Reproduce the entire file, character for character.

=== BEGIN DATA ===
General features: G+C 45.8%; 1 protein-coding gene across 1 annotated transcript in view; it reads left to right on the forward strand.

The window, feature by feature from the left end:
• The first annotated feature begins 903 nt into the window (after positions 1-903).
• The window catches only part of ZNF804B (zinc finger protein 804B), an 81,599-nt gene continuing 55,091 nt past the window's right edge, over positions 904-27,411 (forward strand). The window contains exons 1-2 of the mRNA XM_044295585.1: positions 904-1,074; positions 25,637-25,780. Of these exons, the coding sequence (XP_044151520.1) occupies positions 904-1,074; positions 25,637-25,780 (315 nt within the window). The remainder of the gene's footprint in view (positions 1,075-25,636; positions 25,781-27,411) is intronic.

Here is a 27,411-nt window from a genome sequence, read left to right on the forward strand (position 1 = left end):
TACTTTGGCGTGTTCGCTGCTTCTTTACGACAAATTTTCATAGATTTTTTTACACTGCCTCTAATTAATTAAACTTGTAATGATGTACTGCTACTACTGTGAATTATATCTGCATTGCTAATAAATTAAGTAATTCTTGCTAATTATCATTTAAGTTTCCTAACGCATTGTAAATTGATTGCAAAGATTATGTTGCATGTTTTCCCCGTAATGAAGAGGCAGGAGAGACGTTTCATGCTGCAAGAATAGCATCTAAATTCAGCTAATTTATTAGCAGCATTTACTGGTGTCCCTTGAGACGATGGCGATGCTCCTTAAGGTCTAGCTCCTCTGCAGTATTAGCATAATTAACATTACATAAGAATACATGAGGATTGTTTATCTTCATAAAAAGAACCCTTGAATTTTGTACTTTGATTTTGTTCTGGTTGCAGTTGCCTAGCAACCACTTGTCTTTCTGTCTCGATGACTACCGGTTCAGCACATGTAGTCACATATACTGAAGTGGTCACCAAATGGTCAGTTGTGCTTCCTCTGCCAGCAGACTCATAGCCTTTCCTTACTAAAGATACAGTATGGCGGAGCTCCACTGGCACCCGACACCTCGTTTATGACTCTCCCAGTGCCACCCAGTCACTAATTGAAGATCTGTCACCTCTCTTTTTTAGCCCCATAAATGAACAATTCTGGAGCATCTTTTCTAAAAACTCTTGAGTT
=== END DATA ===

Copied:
General features: G+C 45.8%; 1 protein-coding gene across 1 annotated transcript in view; it reads left to right on the forward strand.

The window, feature by feature from the left end:
• The first annotated feature begins 903 nt into the window (after positions 1-903).
• The window catches only part of ZNF804B (zinc finger protein 804B), an 81,599-nt gene continuing 55,091 nt past the window's right edge, over positions 904-27,411 (forward strand). The window contains exons 1-2 of the mRNA XM_044295585.1: positions 904-1,074; positions 25,637-25,780. Of these exons, the coding sequence (XP_044151520.1) occupies positions 904-1,074; positions 25,637-25,780 (315 nt within the window). The remainder of the gene's footprint in view (positions 1,075-25,636; positions 25,781-27,411) is intronic.

Here is a 27,411-nt window from a genome sequence, read left to right on the forward strand (position 1 = left end):
TACTTTGGCGTGTTCGCTGCTTCTTTACGACAAATTTTCATAGATTTTTTTACACTGCCTCTAATTAATTAAACTTGTAATGATGTACTGCTACTACTGTGAATTATATCTGCATTGCTAATAAATTAAGTAATTCTTGCTAATTATCATTTAAGTTTCCTAACGCATTGTAAATTGATTGCAAAGATTATGTTGCATGTTTTCCCCGTAATGAAGAGGCAGGAGAGACGTTTCATGCTGCAAGAATAGCATCTAAATTCAGCTAATTTATTAGCAGCATTTACTGGTGTCCCTTGAGACGATGGCGATGCTCCTTAAGGTCTAGCTCCTCTGCAGTATTAGCATAATTAACATTACATAAGAATACATGAGGATTGTTTATCTTCATAAAAAGAACCCTTGAATTTTGTACTTTGATTTTGTTCTGGTTGCAGTTGCCTAGCAACCACTTGTCTTTCTGTCTCGATGACTACCGGTTCAGCACATGTAGTCACATATACTGAAGTGGTCACCAAATGGTCAGTTGTGCTTCCTCTGCCAGCAGACTCATAGCCTTTCCTTACTAAAGATACAGTATGGCGGAGCTCCACTGGCACCCGACACCTCGTTTATGACTCTCCCAGTGCCACCCAGTCACTAATTGAAGATCTGTCACCTCTCTTTTTTAGCCCCATAAATGAACAATTCTGGAGCATCTTTTCTAAAAACTCTTGAGTT